“he’s ended up with the worst of all worlds...If he wants to send a Euro-signal that he’s indecisive, he’s just sent it”?
As for the Foreign Secretary, in all the past centuries of British Foreign Secretaries representing this country overseas, has there ever been a more ludicrous moment than this Foreign Secretary being so isolated and alone that the only person whose hand he could find to shake was the usher who had handed him the pen? Is it not the case that European leaders now see the Prime Minister in the same light as do the British people: not as the strong leader he posed as in July, but as a Prime Minister who has turned out to be weak, dithering—second-rate would be a bonus with him—and not straight with people? Does he not recognise that the best chance he has got to redeem himself is to hold that referendum he promised?
In the spirit of Christmas, let us find where we do agree. We agree on Kosovo, where our aim, too, is supervised independence, the arrest of the Serbian criminals, and to ensure that there is a proper civilian as well as military presence from both the EU and NATO on the ground. We agree on Iran: obviously, the right hon. Gentleman agrees with me that because the issue is enriched uranium, sanctions are necessary. We agree on Darfur, and I thank him for mentioning that as it gives me the chance to say that we are ready to step up both sanctions and activity in relation to Darfur if we do not get the co-operation of the Government there.
As the right hon. Gentleman said, we also agree on Burma. However, I am surprised that when we are debating the issues that arose from the European Council—and I rather suspect he wrote his contribution before he looked at its conclusions—he does not mention the declaration on globalisation, the commitment to economic reform, what we have done on the environment together, and what we continue to do on the financial stability issues, none of which he seems to think important, because the only issue that obsesses the Conservative party is the European amending treaty. I have to ask him this question, then: if the Conservative party thinks that a referendum is so important, does it agree that even after ratification there would be a referendum? Some of the party think that there should be, but others think there should not. Will he tell us what his position is, because until he does so we will rightly say that he is all slogans and absolutely no substance?
When it comes to the wording in the Bill that I have laid before the House today, I should correct the right hon. Gentleman. On passerelles, there will be a parliamentary vote on whether there should be any move from unanimity to qualified majority voting, and the Government will not be able to sign up to a passerelle change without the approval of the House of Commons. However, I have to tell him on the referendum issue that not one other country—except the Irish Republic, which is constitutionally bound to have a referendum—is proposing to have that referendum. The Dutch and the Danish have rejected it. The right hon. Gentleman has only two supporters in the European Union as he tries to find a new group. The Bulgarian party has now deserted him, and the Czech party has said only in the last few days that it wants to sign the treaty. It is not a constitutional treaty in their view, and if they did not sign the treaty it would lead, they said, to the international isolation of the Czech Republic.
That is the view of the right hon. Gentleman’s best ally in Europe; and perhaps I should repeat to him what the chairman of his democracy commission has said about this matter—that a European referendum would be “crackpot”, “dotty” and “frankly absurd”. Is it not about time that the Conservatives faced up to the big issues in Europe; that they accepted they we are trying to move Europe to a new agenda; that they joined that new agenda, which is about the environment, the economy and security; and that they stopped their obsession with the issues of the past?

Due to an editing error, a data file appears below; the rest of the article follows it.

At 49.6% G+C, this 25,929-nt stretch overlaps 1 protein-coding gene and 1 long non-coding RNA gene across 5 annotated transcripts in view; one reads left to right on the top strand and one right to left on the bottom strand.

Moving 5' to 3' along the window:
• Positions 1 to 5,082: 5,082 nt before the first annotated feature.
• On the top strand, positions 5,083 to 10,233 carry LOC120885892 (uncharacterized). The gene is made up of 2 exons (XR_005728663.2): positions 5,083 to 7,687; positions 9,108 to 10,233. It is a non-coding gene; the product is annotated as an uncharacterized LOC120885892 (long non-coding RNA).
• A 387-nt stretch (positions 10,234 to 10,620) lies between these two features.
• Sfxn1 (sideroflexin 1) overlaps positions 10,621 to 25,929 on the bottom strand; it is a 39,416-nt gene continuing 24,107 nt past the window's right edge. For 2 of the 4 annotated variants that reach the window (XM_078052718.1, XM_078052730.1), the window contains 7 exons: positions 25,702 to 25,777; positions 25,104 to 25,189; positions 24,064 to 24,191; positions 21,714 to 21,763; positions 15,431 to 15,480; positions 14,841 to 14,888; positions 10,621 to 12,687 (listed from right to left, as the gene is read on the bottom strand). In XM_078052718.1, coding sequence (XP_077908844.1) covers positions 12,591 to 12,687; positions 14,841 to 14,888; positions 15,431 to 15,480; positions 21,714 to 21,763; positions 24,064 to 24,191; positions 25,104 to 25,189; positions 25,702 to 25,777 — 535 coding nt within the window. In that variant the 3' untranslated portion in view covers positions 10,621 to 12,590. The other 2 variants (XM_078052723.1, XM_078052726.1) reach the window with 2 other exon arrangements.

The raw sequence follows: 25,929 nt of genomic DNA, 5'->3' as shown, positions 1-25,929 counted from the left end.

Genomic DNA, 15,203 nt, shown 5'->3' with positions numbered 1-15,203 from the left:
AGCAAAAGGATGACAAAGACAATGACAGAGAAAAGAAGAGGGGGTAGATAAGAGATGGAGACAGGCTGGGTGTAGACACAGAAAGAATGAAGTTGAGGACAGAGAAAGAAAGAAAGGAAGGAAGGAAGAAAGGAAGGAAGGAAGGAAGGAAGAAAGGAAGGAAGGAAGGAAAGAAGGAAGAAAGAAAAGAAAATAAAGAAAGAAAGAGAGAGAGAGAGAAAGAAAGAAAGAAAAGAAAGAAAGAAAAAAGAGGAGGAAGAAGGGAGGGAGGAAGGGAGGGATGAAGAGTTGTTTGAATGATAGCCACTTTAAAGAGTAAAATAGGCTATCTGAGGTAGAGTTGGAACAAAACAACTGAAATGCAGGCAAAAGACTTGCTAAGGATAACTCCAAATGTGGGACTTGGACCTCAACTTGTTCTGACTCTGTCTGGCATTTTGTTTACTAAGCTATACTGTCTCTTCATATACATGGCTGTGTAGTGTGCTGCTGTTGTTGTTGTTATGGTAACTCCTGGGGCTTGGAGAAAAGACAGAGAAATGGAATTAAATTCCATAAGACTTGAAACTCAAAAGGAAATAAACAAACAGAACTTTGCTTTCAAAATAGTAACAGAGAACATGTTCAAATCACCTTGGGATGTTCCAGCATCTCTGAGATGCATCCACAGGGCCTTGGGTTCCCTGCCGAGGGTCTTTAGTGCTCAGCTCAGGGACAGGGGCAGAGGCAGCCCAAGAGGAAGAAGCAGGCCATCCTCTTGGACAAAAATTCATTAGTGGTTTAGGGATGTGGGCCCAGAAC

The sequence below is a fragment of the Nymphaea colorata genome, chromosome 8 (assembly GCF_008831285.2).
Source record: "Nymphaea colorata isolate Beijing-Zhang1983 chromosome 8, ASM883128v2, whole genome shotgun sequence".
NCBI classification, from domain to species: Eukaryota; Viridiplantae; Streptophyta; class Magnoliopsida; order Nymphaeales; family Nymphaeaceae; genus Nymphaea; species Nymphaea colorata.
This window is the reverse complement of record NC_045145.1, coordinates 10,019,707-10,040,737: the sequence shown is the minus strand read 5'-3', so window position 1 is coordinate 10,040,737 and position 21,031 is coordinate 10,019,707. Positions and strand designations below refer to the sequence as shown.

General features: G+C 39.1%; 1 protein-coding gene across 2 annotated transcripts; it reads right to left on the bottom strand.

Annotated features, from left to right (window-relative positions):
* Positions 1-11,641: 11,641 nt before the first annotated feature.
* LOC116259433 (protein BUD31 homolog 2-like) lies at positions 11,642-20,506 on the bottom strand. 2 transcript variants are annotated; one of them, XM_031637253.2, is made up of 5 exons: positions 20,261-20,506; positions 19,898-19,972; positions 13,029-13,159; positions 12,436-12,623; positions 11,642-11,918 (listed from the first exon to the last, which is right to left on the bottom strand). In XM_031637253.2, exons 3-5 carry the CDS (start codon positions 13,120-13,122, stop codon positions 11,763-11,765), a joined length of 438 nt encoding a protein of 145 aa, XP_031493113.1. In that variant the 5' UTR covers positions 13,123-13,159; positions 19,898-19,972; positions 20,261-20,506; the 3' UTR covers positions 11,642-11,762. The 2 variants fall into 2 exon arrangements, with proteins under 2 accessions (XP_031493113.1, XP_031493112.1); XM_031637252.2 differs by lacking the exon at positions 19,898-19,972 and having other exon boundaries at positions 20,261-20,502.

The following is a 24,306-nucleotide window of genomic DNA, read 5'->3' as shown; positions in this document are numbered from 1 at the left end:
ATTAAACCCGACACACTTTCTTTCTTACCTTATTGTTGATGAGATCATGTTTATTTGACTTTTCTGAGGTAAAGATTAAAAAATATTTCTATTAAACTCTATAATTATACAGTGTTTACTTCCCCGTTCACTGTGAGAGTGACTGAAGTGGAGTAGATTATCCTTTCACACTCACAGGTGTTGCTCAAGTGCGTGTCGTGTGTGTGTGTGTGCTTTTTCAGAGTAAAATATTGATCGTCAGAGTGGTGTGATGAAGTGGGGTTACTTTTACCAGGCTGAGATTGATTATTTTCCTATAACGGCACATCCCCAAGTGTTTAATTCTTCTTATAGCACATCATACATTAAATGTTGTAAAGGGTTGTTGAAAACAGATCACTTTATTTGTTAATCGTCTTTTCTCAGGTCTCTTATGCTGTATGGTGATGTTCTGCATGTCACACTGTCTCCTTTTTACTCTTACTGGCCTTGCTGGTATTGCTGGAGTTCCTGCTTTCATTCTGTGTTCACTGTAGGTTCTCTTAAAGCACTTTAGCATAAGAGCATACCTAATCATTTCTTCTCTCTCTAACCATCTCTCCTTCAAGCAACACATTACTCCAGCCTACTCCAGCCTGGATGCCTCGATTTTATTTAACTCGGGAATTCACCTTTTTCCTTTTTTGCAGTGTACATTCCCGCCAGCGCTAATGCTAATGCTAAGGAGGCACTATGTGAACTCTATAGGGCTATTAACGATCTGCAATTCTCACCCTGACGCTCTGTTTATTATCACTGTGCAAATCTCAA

I too welcome the statement, particularly the Prime Minister’s comments on Kosovo, Iran and Burma, and his support for economic reform and free trade. I start by referring to the meetings that he did not attend, before getting on to the one that he did. He was absolutely right not to attend the EU-Africa summit. The European Union has a travel ban on Mugabe, and the Prime Minister was absolutely right to take a principled stand on that. The only doubt that I am left with is why, given his strong position on human rights, he did not take a comparably strong position on the King of Saudi Arabia. I suspect that Mr. Mugabe will be wondering whether the only way to get on the right side of the Prime Minister’s principled view of foreign policy is to have some oil.
The other meeting that the Prime Minister did not attend, of course, was the signing ceremony, and I am puzzled about the reasons for that. Either he could not organise his diary, which would be incompetent, or he could not make the effort, which would be discourteous. Alternatively, he was trying to send the conflicting signal that he did not like the treaty that he had agreed to. Whether it was duplicity, incompetence or discourtesy, it reflected badly not just on him but on the country as a whole.
There is one way for the Prime Minister to redeem himself, which is to call a referendum: not, of course, on the narrow issue of the treaty, but on the broader question of whether Britain should remain a full member of the European Union—an issue on which nobody under the age of 50 has yet had an opportunity to vote. Perhaps I might remind the Prime Minister of what happened when we had a vote in the House of Commons on 14 November. His party and mine were united—on opposite sides of the argument. The Conservatives voted 149 against the referendum and six in favour, with 31 abstaining. If high principle does not appeal to him, perhaps low politics will, and he will come round to the idea of a referendum.